Fig. 6

Effects of SPE and CEE treatments on coronary artery atherosclerotic plaque extent (panel a) and on extent of internal carotid artery atherosclerosis (panel b). Data presented are the mean±S.E.M. [30]. SPE, soy phytoestrogens; and CEE, conjugated equine estrogen.

9. What are the future directions in estrogen replacement therapy?

9.1. Early initiation of ERT

As reviewed above, there is a substantial body of observational and experimental data to support the beneficial effects of ERT on prevention of cardiovascular disease. Whether WHI will confirm these findings remains to be seen in 2005 when this study with large expectations is completed. However, it is possible that the ERT-mediated cardiovascular protection does not apply at later stages of atherosclerosis, as shown by the randomized human [25,26] and non-human primate [31] studies. The preliminary data from WHI may indicate that the age (stage of atherosclerosis) and complexity of atherosclerotic lesions will be nonresponsive to estrogen treatment. This would imply that it is important for healthy women to start ERT immediately after menopause in order to maintain the estrogen-mediated cardiovascular benefits. Since conventional ERT is not acceptable to the majority of postmenopausal women, mainly because of the fear of cancer, the challenge is to search for new regimens or modify conventional ERT to obtain a better overall risk profile.

9.2. Lower doses of estrogens

The most recent update on the Nurses' Health Study shows that women taking oral CEE, either 0.625 or 0.3 mg, were both associated with a reduced risk for heart disease [16]. However, there was an increase in risk for stroke among women taking CEE 0.625 mg (relative risk, 1.35; CI, 1.08–1.68), or 1.25 mg or more (relative risk, 1.63; CI, 1.18–2.26). These findings would strongly recommend the use of a lower CEE dose, which could theoretically also reduce the ERT-associated cancer risk.

9.3. Combinations of ERT with SERMs

Since the SERMs so far have not fulfilled the expectations as the ‘ideal’ hormone replacement, an intriguing possibility is to combine SERMs with low-dose estrogen. Support for this comes from animal studies where soy phytoestrogens are combined with estrogens. In cynomolgus monkeys, soy phytoestrogen treatment showed antiproliferative effects in the endometrium and mammary gland when combined with 17β-estradiol [141]. Similar results on mammary gland were shown in a more recent study with ovariectomized rats when treated with soy phytoestrogens combined with CEE [142]. Furthermore, in cynomolgus monkeys, soy phytoestrogens combined with 17β-estradiol showed additive effects in reducing arterial cholesterol content and improvement in vascular reactivity [143]. Taken together, these results imply that combining soy phytoestrogens with estrogens may protect breast and endometrial tissues while having additive beneficial effect on cardiovascular protection. These findings provide encouragement for further studies with other combined therapies.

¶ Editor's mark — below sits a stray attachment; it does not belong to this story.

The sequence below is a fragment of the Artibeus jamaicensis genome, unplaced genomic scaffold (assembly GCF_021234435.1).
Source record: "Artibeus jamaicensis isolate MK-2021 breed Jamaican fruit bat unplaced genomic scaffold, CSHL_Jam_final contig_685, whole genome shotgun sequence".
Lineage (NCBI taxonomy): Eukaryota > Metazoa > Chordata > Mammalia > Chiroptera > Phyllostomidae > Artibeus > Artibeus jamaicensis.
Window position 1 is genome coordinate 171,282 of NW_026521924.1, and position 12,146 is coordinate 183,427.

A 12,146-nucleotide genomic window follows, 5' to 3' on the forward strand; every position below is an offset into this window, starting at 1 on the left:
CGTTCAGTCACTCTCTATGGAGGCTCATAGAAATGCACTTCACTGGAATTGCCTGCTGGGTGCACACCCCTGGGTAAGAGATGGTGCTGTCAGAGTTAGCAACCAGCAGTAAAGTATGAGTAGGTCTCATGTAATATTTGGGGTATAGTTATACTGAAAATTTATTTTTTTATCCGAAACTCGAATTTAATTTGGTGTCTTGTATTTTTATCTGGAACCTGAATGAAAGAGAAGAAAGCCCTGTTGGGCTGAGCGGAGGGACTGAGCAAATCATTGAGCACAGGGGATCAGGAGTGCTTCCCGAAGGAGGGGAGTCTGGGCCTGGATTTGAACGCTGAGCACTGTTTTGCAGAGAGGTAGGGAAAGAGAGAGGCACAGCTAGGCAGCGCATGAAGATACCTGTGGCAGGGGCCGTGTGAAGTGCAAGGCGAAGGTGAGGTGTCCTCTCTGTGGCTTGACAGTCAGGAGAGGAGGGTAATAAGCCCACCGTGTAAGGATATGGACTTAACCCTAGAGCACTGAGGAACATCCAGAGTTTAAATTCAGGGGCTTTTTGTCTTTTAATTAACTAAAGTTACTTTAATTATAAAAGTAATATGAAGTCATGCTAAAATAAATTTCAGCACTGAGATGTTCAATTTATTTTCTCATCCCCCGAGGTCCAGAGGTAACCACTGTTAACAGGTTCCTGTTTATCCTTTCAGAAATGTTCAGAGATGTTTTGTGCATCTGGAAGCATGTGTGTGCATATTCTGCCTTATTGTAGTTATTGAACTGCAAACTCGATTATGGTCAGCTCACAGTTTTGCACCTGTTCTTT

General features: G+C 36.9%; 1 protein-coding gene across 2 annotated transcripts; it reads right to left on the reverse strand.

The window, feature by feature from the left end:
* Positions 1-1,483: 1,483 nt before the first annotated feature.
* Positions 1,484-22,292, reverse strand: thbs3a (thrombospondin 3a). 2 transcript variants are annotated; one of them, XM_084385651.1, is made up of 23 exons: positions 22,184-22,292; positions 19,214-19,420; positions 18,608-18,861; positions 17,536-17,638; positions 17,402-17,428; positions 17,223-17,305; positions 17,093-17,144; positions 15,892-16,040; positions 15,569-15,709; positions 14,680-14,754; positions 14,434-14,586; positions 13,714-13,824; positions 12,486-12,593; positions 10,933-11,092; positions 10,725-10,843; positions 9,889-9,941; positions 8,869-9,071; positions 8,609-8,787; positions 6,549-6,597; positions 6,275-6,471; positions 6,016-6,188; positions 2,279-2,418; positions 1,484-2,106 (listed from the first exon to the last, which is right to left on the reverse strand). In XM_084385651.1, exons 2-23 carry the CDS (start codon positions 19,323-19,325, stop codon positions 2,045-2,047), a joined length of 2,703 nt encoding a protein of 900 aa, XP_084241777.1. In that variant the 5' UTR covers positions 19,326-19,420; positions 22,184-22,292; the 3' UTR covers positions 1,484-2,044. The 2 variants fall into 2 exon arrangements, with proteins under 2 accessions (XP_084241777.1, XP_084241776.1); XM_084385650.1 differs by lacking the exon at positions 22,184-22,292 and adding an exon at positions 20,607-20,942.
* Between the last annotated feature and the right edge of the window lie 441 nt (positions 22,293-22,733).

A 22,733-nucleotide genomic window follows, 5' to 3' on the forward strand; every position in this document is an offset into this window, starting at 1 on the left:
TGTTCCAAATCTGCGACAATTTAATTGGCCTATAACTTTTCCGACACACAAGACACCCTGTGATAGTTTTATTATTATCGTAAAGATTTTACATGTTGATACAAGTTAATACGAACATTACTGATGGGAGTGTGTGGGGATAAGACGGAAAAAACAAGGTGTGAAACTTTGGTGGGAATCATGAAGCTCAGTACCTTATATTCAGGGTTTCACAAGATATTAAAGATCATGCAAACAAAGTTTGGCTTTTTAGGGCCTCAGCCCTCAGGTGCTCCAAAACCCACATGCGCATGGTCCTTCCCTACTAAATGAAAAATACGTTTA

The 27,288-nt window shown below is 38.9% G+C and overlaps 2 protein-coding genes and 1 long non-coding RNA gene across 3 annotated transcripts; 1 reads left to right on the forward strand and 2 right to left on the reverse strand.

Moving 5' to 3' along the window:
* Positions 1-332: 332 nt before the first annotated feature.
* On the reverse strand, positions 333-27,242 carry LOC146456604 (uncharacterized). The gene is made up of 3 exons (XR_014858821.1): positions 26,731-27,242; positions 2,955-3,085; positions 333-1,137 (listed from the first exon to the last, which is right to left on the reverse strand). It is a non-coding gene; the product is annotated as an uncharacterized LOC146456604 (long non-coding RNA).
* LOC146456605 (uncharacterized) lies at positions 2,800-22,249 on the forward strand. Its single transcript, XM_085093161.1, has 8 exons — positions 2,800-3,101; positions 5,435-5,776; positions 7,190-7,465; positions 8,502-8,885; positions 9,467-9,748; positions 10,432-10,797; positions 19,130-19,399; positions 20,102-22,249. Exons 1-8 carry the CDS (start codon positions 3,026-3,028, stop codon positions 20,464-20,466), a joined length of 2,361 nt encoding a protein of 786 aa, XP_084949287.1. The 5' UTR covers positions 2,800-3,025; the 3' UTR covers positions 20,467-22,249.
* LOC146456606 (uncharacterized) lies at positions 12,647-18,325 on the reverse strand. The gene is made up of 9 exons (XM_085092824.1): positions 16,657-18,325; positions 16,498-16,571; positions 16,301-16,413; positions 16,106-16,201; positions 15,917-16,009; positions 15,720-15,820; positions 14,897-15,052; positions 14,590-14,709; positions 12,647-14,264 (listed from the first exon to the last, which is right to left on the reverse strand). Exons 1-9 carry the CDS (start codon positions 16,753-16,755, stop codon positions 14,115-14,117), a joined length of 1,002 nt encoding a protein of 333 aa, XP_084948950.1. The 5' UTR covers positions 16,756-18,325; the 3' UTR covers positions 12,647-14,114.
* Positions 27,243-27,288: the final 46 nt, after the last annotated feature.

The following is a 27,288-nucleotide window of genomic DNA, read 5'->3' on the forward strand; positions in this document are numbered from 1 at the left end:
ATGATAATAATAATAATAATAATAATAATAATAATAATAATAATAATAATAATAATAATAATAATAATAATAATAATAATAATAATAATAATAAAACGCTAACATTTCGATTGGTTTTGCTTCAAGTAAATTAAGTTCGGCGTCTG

10. Conclusions

Despite disappointing outcomes from trials to evaluate estrogen treatment on postmenopausal cardiovascular disease, there is considerable evidence to support the beneficial effects of estrogens in the early stages of atherogenesis (during the menopausal transition and the early years of postmenopause). Lack of compliance with ERT, usually because of fear of breast cancer, remains a major problem. Future regimens may overcome that fear by the co-administration of a breast cancer preventive agent (i.e. SERMs, phytoestrogens) with low dose estrogen.


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View Abstract